You know you're in for a wild time when a tutorial ends with, "He who controls the stripping controls the battle!"
Combat takes a bit of a departure from previous games. The concept is still the same - protect your Reyvateil as she weaves Song Magic - though the turn-based system has been traded in for an action-based one. Each round, you're given a set number of attack points, which dictate how many times you can hit an enemy... or something like that. There's a system at play, though even after reading over the tutorials, I couldn't determine exactly how it works. It's a small element of combat and not worth pondering for long, though it does add a clunky feel. By instinct you'll want to just hack away, though you can't, which feels weird.
Whatever is going on under the hood, the system is really just around to keep combat from devolving into random button-mashing. Instead, your goal is to time attacks with the high points of the Reyvateil's song. Syncing attacks with her song builds up her excitement level, eventually allowing her to climax. The interplay between the two systems is neat and I can definitely see where the developers were trying to take it. At the same time, the system doesn't work as well as it should. The round trade-offs happen quickly and its hard to get a real sense of when you can attack or not. It's even harder to figure out how to match your attacks to the song bar. The meter is easy to read, but the guide bar and your attacks never seem to sync up the way they should.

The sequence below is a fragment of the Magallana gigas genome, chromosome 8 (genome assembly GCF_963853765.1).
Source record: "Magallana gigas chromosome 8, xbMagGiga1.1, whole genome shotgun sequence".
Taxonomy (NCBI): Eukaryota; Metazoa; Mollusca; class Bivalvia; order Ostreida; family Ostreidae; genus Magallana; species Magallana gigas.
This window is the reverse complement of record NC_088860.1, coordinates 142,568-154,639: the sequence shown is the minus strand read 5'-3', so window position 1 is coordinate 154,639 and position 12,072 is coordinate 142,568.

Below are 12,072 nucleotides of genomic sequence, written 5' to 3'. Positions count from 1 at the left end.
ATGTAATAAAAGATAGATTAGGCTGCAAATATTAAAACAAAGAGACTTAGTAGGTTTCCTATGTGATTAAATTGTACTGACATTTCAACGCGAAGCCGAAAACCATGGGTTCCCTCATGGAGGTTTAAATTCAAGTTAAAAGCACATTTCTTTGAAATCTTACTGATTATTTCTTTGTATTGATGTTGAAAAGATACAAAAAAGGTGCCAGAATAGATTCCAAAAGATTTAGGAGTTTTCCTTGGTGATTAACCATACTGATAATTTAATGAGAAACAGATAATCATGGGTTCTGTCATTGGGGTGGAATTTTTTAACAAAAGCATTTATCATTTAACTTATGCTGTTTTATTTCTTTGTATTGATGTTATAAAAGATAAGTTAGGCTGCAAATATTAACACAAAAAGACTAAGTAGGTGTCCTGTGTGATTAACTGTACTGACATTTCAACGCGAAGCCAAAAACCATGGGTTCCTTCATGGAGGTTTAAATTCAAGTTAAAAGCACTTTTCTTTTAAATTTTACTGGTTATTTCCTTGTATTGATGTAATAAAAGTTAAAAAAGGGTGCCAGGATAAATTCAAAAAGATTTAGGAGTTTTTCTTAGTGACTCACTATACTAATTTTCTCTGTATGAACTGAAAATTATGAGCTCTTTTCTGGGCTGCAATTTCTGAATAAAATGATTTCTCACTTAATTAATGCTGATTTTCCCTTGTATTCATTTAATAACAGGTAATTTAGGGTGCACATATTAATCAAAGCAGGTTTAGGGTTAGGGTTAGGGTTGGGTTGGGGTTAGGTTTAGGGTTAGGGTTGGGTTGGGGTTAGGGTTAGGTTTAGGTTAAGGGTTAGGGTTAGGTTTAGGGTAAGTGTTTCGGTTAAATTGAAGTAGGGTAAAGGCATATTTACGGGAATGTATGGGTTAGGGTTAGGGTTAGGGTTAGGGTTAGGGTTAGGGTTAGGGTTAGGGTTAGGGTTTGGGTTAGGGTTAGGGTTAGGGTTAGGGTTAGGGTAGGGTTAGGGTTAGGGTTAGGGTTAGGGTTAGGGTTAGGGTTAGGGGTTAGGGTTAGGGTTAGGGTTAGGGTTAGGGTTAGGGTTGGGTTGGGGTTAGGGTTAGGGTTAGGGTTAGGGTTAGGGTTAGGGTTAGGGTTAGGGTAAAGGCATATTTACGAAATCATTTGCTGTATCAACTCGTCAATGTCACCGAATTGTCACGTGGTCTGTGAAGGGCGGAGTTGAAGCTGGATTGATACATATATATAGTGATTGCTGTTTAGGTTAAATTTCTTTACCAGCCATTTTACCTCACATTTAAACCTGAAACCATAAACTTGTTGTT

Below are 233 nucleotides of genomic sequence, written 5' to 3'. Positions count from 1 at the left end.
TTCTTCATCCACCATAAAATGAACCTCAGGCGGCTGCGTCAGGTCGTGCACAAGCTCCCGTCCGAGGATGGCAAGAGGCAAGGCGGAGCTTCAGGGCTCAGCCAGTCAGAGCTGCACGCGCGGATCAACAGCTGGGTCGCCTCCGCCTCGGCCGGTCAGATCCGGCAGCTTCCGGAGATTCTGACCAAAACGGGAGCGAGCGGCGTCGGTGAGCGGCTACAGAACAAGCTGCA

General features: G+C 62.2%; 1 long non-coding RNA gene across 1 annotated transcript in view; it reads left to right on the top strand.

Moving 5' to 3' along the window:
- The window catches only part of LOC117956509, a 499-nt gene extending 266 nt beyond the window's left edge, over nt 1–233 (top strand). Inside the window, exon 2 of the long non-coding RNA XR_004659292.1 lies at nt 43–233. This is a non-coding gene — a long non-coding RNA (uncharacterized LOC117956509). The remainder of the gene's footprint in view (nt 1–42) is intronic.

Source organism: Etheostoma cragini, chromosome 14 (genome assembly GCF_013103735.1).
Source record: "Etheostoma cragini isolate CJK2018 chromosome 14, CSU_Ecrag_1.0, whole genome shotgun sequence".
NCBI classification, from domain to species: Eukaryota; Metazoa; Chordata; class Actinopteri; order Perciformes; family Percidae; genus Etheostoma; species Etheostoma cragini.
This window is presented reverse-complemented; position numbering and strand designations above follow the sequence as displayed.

Once your Reyvateil hits a certain level, she can Purge - leading us back to the bit about, "he who controls the stripping." When a Reyvateil Purges, she removes a layer of clothing. More skin offers more connection with the planet, equaling more powerful spells. The number of Purge levels is directly related to how well you get to know your Reyvateil during conversations and Dives. The catch is you're only allowed to go "all the way" with one Reyvateil, limiting your access to really powerful magic.
Deciding on a girl is harder than it initially seems. It's hard to not become just a little invested in the girl's personalities, so it's really difficult to decide exactly which one to choose. It's a neat tangling of story and play mechanics and one of the reasons Ar Tonelico Qoga is so enjoyable.
For all its sophomoric humor and clunk, Ar Tonelico Qoga is still a fun JRPG for fans. Like previous installments, the appeal is limited by what you're looking for in a game, but it's worth it just to see how well the story and gameplay mesh together.